Just a quick mention: Barnes & Noble has joined the ranks again of those pioneering into that world of offering readers the ultimate in portable electronic reading medium. Every time someone does, we progress a little closer to becoming that futuristic place which science fiction writers (and readers of the classic genre) saw. How long ago has it been since I read of two kids finding a dusty old printed, bound book while playing in an attic, opening it up and quickly losing interest in the artifact -- the most disappointing point being that when they turned the paper page back and forth, the words were still the same, not refreshing with movement to a new point in the book? (Someone, quick! tell me what book it was I was reading!) BN has conquered yet another objection: sharing a book. With its Nook, a reader can buy the book, download it into the Nook and share it for 2 weeks with anyone he wants (who also has a Nook). During that time, the original purchaser of the e-book wouldn't have access to the book, just like as if he had lent someone a printed, bound book. Hmm, why only 2 weeks? Is BN encouraging people to become miniature lender libraries? I mean, can the friend renew the book for another 2 weeks? Can the original buyer then lend it to someone else? Can the friend lend it to someone else? Can the original buyer simply give the friend the book? For one thing, this would certainly cut down on people losing books due to lending them to irresponsible people who don't make the effort to return them to the original owner. (Not that I'm complaining. I recently sold Ayn Rand's Atlas Shrugged to a woman who had searched for her prior copy on her bookshelf with the intent to re-read it (in these interesting times -- see my website review saved somewhere earlier in this blog) only to find it gone. Probably not stolen by a burglar who had crept into the house with the sole purpose of taking Ayn Rand. BN should think about that sage piece of advice: "Neither a borrower nor a lender be." Cash, books, ... all good.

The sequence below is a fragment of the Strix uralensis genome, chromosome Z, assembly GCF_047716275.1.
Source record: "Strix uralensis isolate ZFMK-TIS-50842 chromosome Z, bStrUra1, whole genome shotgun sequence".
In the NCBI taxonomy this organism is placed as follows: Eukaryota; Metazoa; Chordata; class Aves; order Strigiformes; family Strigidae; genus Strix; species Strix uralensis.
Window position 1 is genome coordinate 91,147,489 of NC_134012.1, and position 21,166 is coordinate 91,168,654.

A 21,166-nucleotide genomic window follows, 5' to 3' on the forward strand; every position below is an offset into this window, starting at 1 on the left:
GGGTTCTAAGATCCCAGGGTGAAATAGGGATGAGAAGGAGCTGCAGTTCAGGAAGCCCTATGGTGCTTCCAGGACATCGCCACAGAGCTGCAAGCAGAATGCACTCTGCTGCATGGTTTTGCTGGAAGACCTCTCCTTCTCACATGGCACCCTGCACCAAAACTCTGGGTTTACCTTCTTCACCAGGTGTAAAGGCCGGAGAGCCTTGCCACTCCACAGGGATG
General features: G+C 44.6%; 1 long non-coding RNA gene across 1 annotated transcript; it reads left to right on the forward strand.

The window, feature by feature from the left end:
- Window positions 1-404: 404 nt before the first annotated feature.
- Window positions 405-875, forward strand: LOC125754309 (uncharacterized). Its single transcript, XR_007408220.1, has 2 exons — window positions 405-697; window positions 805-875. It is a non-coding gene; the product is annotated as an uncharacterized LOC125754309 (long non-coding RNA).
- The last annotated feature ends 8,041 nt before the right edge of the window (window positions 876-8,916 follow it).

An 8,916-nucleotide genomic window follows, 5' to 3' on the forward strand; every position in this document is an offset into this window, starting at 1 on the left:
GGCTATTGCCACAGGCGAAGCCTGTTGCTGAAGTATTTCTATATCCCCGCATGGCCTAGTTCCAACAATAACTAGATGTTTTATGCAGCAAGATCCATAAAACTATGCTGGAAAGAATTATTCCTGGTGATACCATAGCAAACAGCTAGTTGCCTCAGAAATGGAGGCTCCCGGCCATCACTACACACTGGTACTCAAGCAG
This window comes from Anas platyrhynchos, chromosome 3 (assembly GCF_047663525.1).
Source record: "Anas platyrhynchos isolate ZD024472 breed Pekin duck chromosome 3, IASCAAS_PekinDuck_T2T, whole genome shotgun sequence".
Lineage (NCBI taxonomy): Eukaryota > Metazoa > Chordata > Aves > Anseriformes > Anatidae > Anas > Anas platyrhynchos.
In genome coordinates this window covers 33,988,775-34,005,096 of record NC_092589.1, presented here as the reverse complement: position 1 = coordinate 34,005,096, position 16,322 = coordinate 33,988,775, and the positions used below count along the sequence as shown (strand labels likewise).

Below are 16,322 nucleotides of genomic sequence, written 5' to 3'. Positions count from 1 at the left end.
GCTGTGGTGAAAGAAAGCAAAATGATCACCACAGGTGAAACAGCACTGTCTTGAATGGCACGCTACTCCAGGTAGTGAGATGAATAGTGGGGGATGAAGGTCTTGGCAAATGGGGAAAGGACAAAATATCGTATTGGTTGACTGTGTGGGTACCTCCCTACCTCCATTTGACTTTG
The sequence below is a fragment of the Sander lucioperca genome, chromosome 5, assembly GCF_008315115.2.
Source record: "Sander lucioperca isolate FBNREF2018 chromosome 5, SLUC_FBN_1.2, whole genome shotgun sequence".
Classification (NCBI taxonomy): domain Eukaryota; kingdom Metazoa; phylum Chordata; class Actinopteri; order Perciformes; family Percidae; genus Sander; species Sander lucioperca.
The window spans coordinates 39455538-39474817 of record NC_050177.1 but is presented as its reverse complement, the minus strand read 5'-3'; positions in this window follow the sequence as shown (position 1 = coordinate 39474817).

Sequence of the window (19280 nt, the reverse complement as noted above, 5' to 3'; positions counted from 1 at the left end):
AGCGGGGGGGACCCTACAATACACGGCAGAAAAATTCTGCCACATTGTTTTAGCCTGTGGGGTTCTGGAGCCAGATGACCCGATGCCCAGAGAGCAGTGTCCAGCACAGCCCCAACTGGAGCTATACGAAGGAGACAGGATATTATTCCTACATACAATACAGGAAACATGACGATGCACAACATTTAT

Still, there are people complaining about the cost... the cost of the Nook, the cost of each title... Grumblers who expect all things electronic to cost 99 cents or some small multiple thereof and watchers of the walmart.com vs amazon.com downward spiral seem to think that there are no more costs associated with e-books once costs of printing and distribution are discounted. How much do they think printing and distribution actually cost? And even if we did say, ok, no more "free" freight to recoup somehow along with the cost of ink and paper, what about throwing a little something to the authors (yeah, back to those "I just want to be read" socialists again)? How about marketing costs since no one wants to buy a book he never heard of (even "viral" Youtube videos cost $$ to make)? How about the hourly wages and health care benefits of junior editors and word processors? How about the cost of software development and silicon (or whatever is the current wonder conductor) chips made in third-world firetraps? Not to mention electricity charges and ISP fees?
I am in the midst of enjoying the advance reader copy of a new title by Jasper Fforde -- Shades of Grey, which has a "street date" in December, maybe not even in time for Christmas (what kind of marketing is that?). In all honesty, I enjoy having an actual, physical bound ARC to hold and carry around and read, but if sending me even a .pdf file will cut that $25.95 book down to a list price of $9.99 , I'll accept that. However, we may no longer be able to discount it by 20% to acknowledge our loyal customers' snub of walmart.com and amazon.com. More on the actual book in a later posting. TTFN.
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